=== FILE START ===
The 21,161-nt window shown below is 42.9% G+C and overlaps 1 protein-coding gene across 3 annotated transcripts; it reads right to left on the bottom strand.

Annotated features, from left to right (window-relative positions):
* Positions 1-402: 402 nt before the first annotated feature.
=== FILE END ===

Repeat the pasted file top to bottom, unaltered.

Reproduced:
The 21,161-nt window shown below is 42.9% G+C and overlaps 1 protein-coding gene across 3 annotated transcripts; it reads right to left on the bottom strand.

Annotated features, from left to right (window-relative positions):
* Positions 1-402: 402 nt before the first annotated feature.